World Bulletin / News Desk
A Muslim Brotherhood leader has agreed to cooperate with a government-appointed fact-finding commission tasked with investigating events that accompanied last year's ouster of elected president Mohamed Morsi, a senior commission member has said.
Commission head Fouad Abdel-Moneim Riyad said on Thursday that Mohamed Ali Beshr, a Brotherhood figure who had served as local development minister under Morsi, had agreed to give his version of the events in question.
Riyad added that Beshr would meet commission members on Monday to give his account of the August 14 dispersal of two major Muslim Brotherhood sit-ins, including one held in Cairo's Rabaa al-Adawiya Square.
"This is a positive development regarding the position of the Muslim Brotherhood vis-à-vis the commission," Riyad told Anadolu Agency.
He said the Brotherhood – the group from which Morsi hails – had changed its position on the commission after having confirmed the panel's "objectivity."
Riyad stressed the importance of Beshr's account of events, given his role as a symbol of the Muslim Brotherhood.
A Brotherhood source, meanwhile, said Riyad had asked certain third parties to convince group members to cooperate with the commission.
He said Beshr had contacted Riyad on Thursday morning at the latter's request and told him that he would cooperate with the commission.
The Brotherhood had earlier turned down an invitation to cooperate with the commission due to what it described as "a disregard" for the group's point of view in the past.
Morsi supporters had staged a sit-in in eastern Cairo's Rabaa al-Adawiya Square to protest the elected leader's ouster by the military on July 3 following protests against his government.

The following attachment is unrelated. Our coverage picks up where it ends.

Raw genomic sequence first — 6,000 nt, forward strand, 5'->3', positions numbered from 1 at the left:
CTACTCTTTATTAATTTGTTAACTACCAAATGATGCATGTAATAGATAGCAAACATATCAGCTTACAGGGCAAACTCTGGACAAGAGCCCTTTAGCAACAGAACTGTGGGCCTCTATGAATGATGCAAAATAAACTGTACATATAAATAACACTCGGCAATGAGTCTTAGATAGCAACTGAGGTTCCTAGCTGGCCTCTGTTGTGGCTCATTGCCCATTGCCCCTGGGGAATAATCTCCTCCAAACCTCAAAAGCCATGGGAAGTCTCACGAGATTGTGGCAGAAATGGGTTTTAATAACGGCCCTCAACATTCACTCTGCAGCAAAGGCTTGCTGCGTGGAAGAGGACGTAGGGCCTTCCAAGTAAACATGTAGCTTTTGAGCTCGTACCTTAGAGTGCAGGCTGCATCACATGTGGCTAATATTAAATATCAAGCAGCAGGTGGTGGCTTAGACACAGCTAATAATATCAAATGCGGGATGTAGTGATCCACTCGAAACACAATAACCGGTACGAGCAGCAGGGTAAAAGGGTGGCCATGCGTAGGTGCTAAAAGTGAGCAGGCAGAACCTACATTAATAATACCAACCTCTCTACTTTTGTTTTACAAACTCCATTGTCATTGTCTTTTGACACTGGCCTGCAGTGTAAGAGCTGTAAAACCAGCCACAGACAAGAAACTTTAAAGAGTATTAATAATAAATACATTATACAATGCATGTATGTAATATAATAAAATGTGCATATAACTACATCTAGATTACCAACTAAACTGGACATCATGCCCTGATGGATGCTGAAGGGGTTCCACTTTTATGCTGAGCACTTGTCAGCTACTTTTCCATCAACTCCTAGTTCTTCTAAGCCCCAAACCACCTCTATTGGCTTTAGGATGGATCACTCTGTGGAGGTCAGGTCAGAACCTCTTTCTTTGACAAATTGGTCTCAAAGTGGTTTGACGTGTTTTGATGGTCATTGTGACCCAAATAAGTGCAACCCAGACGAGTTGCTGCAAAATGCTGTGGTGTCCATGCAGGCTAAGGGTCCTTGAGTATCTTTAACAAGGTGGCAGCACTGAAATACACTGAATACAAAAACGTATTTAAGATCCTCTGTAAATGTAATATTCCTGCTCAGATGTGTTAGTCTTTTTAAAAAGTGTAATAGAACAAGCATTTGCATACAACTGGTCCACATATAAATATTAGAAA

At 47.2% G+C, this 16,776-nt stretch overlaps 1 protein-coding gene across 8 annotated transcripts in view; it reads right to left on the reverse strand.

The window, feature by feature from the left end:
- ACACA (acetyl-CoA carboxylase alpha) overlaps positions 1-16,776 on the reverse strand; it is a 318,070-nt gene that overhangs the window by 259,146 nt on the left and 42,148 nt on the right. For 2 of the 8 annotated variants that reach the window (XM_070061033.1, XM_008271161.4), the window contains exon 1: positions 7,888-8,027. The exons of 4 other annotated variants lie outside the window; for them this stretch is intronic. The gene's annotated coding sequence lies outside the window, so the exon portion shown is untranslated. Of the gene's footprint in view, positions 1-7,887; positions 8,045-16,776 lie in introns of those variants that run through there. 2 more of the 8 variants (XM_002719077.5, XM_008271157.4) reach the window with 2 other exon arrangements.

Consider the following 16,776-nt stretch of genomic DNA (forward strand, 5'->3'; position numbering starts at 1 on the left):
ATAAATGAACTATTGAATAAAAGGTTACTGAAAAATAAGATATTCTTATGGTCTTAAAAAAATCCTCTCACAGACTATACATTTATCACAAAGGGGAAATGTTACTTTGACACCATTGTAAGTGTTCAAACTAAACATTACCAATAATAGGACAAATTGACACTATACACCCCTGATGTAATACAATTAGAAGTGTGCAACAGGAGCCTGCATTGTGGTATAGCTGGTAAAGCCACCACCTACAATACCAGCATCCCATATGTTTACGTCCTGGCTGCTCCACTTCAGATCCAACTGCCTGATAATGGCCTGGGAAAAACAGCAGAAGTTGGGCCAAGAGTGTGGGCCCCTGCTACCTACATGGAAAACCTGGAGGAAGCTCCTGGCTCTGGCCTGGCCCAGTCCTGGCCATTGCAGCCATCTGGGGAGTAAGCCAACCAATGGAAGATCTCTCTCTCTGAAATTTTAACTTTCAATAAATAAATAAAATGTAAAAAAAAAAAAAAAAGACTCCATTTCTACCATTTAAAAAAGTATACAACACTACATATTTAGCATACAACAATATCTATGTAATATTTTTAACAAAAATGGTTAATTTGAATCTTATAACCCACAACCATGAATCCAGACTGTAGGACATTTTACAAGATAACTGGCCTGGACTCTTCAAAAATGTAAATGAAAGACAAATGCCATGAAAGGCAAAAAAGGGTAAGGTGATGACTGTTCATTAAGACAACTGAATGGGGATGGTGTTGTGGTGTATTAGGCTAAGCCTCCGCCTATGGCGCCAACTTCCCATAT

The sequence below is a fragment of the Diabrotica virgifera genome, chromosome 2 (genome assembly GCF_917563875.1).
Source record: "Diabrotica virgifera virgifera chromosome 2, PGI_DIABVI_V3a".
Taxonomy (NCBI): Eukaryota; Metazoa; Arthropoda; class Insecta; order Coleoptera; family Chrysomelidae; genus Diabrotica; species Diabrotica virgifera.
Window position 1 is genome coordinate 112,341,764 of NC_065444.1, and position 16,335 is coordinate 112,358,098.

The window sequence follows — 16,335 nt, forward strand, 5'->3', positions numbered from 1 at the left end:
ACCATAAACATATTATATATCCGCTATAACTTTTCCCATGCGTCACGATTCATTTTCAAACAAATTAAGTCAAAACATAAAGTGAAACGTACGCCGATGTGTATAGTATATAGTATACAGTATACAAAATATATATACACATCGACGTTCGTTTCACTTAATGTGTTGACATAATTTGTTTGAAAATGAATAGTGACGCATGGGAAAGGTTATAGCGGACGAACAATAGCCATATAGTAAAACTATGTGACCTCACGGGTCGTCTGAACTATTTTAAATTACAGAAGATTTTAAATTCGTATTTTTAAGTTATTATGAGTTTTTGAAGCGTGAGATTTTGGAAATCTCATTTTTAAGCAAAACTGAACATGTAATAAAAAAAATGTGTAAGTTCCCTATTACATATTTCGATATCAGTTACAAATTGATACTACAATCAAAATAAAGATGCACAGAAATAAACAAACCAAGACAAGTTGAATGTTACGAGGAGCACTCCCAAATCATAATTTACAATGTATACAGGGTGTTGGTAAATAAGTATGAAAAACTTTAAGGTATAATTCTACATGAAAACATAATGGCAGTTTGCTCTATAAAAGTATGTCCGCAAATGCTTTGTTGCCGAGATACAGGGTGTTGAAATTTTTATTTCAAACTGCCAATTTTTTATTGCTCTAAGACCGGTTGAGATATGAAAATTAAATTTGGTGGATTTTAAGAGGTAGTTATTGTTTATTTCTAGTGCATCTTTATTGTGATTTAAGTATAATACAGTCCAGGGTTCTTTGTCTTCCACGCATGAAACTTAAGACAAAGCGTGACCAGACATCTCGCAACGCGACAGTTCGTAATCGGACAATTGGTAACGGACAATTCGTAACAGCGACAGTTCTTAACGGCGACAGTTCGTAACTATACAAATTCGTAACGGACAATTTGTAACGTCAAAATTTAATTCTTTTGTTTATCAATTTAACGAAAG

The violent dispersal of the sit-in, along with a second sit-in in Giza's Nahda Square, left 632 people, including eight policemen, dead, according to the state-run National Council for Human Rights.
Other local and international human rights groups, however, said fatalities from the sit-in dispersal had exceeded 1,000.
The fact-finding commission was formed by presidential decree last December with the stated aim of collecting information and evidence on events that followed the June 30 protests that precipitated Morsi's ouster.
The commission is expected to investigate other post-June 30 events, such as attacks on churches; university riots; assassinations and attempted assassinations; and attempts to impede Suez Canal traffic.
Riyad has said the commission would not set a date for handing its final report over to the presidency until it had collected all necessary data.
The mandate of Riyad's commission is set to expire on September 21.Last Mod: 12 Eylül 2014, 09:58